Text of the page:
Does an Apple Tablet Replace the Kindle?

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Our own Derek Thompson thinks it does.  As longtime readers know, I'm a huge afficionado of gadgets in general, and the Kindle in particular.  And I don't think that the still-mythical Apple tablet in any way replicates the key features of a Kindle. 

For me, the benefits of a Kindle are that it's extremely lightweight, is not backlit (meaning it's both easier on the eyes, and can be read in full sunlight), and has an extremely long battery life.  I can charge up my Kindle at home, take it on vacation, and unless I'm using the wireless, have it all week on one charge.  If my experience with other Apple products is anything to go by, the Apple tablet will not even survive a moderate plane ride.  I'm certainly not going to sling it in my purse, the way I do my Kindle, and whip it out in odd moments. 

I'm not exactly an Apple tablet skeptic--maybe the thing will turn out to not only exist, but also be awesome.  But like Matt Yglesias, I'm having a hard time figuring out how I'll use it.  Unless I'm going out somewhere social, I basically have a laptop with me at all times.  I don't need another computer that is less powerful and harder to type on.  Nor am I seeing any benefit to replacing my Kindle, which already fits comfortably in my purse or laptop bag, and does exactly what I need it to do, which is carry around large amounts of text in a compact space.  How much extra would I be willing to pay to be able to read Vanity Fair in glorious full color?  Not much, especially since the print magazine is available on newstands everywhere--and, like my Kindle, has excellent battery life.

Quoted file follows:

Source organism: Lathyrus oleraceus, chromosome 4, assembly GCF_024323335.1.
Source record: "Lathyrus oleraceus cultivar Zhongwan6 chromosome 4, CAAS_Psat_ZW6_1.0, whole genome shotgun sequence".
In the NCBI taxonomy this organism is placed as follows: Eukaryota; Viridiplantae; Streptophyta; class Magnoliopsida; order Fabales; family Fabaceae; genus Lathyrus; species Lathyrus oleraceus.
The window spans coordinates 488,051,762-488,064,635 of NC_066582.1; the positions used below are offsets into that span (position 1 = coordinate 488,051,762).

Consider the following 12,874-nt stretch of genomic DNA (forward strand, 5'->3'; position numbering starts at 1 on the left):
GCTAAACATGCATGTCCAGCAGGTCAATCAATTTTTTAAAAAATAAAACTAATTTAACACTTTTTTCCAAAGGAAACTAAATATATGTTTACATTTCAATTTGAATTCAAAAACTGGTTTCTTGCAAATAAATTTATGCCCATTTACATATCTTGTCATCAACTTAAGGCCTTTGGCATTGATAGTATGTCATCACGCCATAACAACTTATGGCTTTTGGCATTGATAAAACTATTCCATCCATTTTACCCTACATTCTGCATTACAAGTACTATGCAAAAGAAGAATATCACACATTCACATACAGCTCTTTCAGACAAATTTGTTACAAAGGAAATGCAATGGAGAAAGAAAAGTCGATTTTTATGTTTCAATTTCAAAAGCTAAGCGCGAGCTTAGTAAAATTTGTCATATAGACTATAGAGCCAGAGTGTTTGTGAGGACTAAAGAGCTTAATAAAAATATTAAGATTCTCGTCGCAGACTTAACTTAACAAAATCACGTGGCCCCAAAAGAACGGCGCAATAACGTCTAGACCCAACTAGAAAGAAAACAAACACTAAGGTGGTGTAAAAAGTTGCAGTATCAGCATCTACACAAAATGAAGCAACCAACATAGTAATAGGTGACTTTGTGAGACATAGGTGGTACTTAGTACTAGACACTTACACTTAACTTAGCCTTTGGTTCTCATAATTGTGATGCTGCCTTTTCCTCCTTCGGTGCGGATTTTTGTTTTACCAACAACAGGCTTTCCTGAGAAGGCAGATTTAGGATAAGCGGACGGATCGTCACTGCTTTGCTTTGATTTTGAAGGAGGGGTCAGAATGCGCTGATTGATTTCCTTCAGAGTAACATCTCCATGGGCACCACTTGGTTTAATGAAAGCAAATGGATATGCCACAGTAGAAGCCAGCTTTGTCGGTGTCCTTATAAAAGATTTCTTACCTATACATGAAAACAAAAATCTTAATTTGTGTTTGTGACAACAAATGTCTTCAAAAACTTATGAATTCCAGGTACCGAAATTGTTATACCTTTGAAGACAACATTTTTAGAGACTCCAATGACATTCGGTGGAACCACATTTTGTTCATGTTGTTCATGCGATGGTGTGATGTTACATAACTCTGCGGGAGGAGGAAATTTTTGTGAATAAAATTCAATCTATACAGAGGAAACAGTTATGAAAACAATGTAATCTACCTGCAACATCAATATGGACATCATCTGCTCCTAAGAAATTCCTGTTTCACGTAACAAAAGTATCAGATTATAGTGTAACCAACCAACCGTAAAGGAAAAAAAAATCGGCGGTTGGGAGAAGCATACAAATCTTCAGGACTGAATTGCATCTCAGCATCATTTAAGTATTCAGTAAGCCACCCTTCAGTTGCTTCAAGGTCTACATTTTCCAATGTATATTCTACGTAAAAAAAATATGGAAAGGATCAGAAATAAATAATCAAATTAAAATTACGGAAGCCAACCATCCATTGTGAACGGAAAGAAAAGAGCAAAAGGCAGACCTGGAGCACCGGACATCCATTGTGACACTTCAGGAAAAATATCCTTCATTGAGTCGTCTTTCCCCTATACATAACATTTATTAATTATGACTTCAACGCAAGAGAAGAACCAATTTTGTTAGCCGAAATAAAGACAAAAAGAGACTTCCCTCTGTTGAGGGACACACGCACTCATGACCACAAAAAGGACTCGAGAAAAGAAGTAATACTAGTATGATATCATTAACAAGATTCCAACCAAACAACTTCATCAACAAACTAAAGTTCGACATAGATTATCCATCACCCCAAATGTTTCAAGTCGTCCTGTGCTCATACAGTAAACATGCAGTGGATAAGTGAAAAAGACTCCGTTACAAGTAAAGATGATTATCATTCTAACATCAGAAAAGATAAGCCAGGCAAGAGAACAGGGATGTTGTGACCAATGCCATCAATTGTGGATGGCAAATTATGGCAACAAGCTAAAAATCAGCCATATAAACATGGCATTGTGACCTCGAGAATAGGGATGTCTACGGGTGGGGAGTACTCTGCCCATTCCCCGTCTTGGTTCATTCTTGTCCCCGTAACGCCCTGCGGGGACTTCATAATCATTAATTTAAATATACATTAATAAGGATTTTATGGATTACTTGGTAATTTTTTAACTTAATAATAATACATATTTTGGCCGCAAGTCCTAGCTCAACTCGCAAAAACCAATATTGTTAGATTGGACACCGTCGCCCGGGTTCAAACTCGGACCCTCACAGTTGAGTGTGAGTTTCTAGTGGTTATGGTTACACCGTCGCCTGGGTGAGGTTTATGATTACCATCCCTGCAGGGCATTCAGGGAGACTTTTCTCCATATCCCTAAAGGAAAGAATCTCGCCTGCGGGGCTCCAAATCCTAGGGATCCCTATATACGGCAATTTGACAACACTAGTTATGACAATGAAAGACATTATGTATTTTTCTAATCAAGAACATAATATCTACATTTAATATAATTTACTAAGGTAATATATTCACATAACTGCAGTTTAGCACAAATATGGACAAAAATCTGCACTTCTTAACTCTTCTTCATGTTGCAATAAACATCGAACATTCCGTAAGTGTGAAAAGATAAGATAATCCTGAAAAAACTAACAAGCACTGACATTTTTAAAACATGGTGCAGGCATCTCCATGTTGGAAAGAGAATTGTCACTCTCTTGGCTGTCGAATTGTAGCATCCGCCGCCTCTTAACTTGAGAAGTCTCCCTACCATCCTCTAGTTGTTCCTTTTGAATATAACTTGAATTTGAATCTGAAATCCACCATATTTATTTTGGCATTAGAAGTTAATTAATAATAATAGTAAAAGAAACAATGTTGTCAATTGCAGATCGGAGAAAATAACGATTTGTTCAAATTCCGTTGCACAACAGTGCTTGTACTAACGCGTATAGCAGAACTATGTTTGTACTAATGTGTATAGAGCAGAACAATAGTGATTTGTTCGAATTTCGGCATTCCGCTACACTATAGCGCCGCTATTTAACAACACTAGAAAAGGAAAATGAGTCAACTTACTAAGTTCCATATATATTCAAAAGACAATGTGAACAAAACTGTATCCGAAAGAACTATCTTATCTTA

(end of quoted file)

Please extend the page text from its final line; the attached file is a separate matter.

But perhaps I'm missing something.

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Megan McArdle is a columnist at Bloomberg View and a former senior editor at The Atlantic. Her new book is The Up Side of Down.

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